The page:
General Motors (NYSE: GM) has proved that it might not be an automotive industry dinosaur by bringing out a game-changing electric car.
GM’s new Bolt concept car, unveiled at the Detroit Auto Show on Jan. 12, 2015, could be a real game changer because of its price. The hatchback will cost around $30,000, or slightly less than the price of an average American car (around $32,000), yet it will have a 200-mile range on a charge of electricity, farther than the vaunted Tesla Motors (NASDAQ: TSLA) S Series, which has a 170-mile range on a charge. It could also have an acceleration rate of zero to 30 miles per hour in 2.6 seconds.
The hatchback will have about as much storage space as a crossover. There will also be high backed seats like a crossover and such amenities as heated seats and next generation cruise control that’s capable of staying away from other cars.
This will also give GM a leg up on Honda and Toyota, both of which have brought out more expensive fuel cell vehicles. Toyota’s fuel cell-powered Mirai will cost around $57,000 and have a range of around 300 miles on a tank of hydrogen fuel. One advantage that the Mirai will have is that you can fill its tank with hydrogen in about three minutes, or around the same amount of time it takes to fill a tank with gasoline.
A big advantage that Bolt, the fuel cells and Tesla will have over the Chevy plug-in hybrid, the Volt, is that they are totally non-polluting vehicles. Volt will still spew out smoke when it is running on gasoline.
Even with its lower price, Bolt could still be a hard sell when it arrives in showrooms in 2017. Gasoline, at $2 or less a gallon, will take away a lot of its appeal. It will also take a long time to charge up, and finding a place to recharge the battery could be difficult.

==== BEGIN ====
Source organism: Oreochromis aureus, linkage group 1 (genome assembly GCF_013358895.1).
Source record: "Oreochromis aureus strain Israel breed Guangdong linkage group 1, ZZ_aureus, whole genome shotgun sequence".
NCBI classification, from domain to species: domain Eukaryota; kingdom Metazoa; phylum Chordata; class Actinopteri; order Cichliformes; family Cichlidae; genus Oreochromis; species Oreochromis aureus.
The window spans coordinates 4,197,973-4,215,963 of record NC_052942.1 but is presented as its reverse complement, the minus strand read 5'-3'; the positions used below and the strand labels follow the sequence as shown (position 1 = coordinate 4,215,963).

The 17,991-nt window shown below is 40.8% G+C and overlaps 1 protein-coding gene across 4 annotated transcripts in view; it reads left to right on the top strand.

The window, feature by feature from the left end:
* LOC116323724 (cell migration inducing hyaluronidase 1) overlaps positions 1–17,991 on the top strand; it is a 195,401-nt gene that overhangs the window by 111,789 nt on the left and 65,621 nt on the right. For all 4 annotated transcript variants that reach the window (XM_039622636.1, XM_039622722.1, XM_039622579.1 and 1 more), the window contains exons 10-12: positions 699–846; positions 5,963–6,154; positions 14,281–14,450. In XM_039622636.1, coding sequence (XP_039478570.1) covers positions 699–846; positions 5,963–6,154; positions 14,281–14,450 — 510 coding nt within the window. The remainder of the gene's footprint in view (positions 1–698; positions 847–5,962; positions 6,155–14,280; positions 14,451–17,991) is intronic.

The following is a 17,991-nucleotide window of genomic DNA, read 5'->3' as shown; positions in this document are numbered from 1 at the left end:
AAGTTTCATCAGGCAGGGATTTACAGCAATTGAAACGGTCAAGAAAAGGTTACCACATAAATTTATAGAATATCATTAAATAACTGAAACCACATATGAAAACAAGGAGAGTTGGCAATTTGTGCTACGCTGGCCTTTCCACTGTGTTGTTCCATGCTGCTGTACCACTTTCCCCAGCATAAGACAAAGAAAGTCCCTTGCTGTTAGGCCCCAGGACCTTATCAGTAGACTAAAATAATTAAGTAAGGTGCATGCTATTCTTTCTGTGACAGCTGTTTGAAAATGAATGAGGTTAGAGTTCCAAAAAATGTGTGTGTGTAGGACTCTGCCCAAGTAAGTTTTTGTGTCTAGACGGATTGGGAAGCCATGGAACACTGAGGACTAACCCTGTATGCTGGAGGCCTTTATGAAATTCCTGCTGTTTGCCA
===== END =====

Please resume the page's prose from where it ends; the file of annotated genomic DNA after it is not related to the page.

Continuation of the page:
It is not clear if Elon Musk will let people charge cars like Bolt at the Tesla superchargers. Nor has GM announced whether it will build its own superchargers (filling stations for electric cars) or partner with a large filling station operator such as Kroger (NYSE: KR).
Another drawback will be the time it takes to charge an electric car; it currently takes around 30 minutes to juice up a Tesla S Series at a supercharger. The wait to charge can also be boring; one reporter said that the only thing to do at a Connecticut supercharger was to eat fast food or hang out at the convenience store. That’s hardly an exciting way to spend your time.
The Potential Market for the Bolt
That being said, there is a potentially large market for the Bolt and the improved Volt. The market is in fleet cars for companies and government agencies, ride sharing drivers like Uber and Lyft operators, and taxi cabs.
Uber, Lyft, and Sidecar drivers often operate on a very tight budget and have to pay high car loans. They need every extra cent they can get, so they will appreciate savings no matter how small. These drivers are also on the road for hours a day, so even $2 a gallon gas prices will quickly add up. If they can save $20 or $30 a day by driving a Bolt, they will.
General Motors will be in a great position to service those drivers with its dealer network and financing capabilities. If GM’s CEO, Mary T. Barra, has any brains, she will give Uber boss Travis Kalanick a call about Bolt right now. News reports indicate that Mr. Kalanick has $30 billion in value to play with. If GM is really smart, it’ll start designing a minivan version of the Bolt right now that is specifically designed for ride sharing drivers. A work van version of Bolt that is similar to the Ford Transit Connect could also be a great seller.
The ride sharing vehicles will be excellent sharers in other markets, including taxi cabs, government fleet vehicles, delivery vehicles, short-term rentals like Zip Car, and rental cars. Small scale delivery could be a huge market, with cash-rich companies such as Google (NASDAQ: GOOG), Kroger, Uber, Amazon (NASDAQ: AMZN) and Walmart Stores Inc. (NYSE: WMT) experimenting with same-day delivery options, as in the ride sharing and cab business, the savings from the savings that electric vehicles could offer.
A long-term application could be with large-scale delivery operations such as United Parcel Service (NYSE: UPS), FedEx: (NYSE: FDX) and the United States Postal Service. These businesses are growing because of the boom in e-commerce. Like ride sharers, they want to lower operating margins as much as possible.
Even though the Bolt won’t be in dealerships until 2017, it could be a real game changer for GM. It could also a big money maker, particularly if gasoline prices start going up again.
Disclosure: The Author holds stock in Kroger and does business through Amazon.com.